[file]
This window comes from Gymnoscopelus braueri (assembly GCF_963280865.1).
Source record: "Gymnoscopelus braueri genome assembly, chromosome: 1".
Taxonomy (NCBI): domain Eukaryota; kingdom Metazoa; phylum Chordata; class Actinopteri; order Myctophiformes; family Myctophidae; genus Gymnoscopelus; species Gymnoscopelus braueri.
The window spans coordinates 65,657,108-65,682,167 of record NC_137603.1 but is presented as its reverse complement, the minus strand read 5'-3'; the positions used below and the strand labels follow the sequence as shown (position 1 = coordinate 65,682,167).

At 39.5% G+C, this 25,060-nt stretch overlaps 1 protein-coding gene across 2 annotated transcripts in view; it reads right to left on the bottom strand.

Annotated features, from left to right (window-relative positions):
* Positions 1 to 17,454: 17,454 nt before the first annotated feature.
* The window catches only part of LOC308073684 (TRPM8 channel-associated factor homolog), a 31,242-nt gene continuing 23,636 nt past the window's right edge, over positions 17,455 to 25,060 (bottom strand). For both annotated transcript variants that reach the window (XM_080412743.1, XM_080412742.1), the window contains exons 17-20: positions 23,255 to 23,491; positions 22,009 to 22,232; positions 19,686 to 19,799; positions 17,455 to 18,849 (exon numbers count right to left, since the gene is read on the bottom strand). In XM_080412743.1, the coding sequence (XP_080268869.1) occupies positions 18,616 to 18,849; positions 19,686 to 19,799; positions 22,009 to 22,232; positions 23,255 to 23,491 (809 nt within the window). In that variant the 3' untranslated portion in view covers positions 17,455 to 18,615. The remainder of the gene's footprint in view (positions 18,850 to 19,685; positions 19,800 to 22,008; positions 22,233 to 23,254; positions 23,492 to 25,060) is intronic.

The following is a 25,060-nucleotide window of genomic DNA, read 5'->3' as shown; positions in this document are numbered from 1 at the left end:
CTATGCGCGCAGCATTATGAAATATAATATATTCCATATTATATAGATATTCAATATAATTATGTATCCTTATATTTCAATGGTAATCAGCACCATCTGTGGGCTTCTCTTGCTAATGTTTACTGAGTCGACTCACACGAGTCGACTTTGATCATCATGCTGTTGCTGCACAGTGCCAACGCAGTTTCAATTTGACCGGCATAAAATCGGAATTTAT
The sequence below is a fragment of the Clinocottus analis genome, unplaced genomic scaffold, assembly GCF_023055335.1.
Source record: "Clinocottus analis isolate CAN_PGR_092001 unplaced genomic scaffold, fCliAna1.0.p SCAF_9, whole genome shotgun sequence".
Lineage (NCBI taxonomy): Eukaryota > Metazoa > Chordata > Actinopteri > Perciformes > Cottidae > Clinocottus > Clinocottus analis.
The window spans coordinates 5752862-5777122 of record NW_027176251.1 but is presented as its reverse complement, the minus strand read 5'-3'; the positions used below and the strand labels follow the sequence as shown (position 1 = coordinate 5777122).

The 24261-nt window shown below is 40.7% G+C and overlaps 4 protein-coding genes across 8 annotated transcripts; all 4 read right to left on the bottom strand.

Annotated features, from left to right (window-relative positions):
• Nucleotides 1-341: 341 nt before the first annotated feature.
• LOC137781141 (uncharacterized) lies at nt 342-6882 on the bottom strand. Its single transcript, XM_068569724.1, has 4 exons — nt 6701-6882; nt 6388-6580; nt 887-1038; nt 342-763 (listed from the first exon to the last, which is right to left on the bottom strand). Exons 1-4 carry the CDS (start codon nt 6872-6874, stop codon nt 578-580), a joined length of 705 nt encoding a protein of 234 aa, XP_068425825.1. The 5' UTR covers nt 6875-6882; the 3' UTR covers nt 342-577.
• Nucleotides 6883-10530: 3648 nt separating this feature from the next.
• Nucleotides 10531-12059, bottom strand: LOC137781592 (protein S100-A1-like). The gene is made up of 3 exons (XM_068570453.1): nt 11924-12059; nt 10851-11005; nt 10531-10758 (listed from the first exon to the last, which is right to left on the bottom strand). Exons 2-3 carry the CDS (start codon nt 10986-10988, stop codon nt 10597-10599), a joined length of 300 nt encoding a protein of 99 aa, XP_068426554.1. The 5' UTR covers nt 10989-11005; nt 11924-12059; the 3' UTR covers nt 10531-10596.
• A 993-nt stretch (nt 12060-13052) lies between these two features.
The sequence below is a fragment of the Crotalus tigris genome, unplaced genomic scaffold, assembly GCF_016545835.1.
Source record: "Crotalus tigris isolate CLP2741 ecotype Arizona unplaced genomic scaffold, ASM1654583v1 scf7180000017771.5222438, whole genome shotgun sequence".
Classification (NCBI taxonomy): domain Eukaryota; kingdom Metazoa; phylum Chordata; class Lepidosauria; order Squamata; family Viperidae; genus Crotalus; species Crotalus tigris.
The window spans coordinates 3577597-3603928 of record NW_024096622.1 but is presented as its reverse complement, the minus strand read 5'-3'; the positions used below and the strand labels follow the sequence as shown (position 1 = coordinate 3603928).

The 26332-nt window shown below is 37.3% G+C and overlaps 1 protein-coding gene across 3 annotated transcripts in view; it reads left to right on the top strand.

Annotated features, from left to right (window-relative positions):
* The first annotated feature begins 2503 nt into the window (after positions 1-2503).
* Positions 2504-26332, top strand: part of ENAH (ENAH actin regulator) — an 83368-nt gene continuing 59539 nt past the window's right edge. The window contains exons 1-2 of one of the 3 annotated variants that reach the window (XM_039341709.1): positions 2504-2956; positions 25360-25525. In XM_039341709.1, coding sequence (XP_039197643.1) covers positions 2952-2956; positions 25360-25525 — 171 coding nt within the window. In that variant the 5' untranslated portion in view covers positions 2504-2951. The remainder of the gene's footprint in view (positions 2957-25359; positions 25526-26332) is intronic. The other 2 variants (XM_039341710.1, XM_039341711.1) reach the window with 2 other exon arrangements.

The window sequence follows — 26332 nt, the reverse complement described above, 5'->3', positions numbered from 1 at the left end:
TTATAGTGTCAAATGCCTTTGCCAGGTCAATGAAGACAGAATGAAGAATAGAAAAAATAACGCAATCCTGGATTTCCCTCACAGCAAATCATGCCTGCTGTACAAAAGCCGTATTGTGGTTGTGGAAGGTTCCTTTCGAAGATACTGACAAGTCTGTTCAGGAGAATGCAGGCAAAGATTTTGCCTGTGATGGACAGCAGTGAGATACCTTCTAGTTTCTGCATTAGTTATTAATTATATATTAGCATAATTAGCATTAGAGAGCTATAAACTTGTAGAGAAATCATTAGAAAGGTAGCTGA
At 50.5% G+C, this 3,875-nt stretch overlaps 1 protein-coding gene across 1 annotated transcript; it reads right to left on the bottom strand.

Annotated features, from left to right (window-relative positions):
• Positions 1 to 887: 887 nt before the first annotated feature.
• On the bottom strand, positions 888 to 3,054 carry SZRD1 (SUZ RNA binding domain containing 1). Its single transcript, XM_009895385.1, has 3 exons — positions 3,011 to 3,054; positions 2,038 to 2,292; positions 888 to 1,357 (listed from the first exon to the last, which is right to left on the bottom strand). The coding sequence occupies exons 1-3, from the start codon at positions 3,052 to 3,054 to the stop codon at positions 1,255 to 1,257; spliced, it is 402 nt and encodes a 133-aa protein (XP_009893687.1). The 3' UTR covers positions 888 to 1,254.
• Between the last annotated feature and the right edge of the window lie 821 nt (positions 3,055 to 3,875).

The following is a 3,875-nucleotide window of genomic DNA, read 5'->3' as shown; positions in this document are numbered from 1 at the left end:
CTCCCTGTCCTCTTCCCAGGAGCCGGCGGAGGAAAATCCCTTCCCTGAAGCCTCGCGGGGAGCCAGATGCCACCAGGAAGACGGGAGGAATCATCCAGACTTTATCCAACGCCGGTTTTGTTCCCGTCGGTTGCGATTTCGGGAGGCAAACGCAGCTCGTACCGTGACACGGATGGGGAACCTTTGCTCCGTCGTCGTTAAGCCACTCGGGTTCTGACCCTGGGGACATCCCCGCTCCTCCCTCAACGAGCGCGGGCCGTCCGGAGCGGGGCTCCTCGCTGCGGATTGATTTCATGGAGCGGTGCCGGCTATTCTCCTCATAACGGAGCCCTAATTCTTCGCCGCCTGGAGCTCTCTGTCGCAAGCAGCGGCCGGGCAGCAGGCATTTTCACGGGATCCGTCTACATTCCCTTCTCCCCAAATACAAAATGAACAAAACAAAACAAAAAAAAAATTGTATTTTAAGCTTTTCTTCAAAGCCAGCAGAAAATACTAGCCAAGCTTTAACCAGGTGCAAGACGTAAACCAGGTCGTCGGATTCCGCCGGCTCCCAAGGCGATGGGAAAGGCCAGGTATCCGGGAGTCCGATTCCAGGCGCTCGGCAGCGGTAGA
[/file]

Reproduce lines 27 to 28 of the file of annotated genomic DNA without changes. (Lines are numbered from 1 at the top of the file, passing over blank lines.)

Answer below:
Annotated features, from left to right (window-relative positions):
* The first annotated feature begins 2503 nt into the window (after positions 1-2503).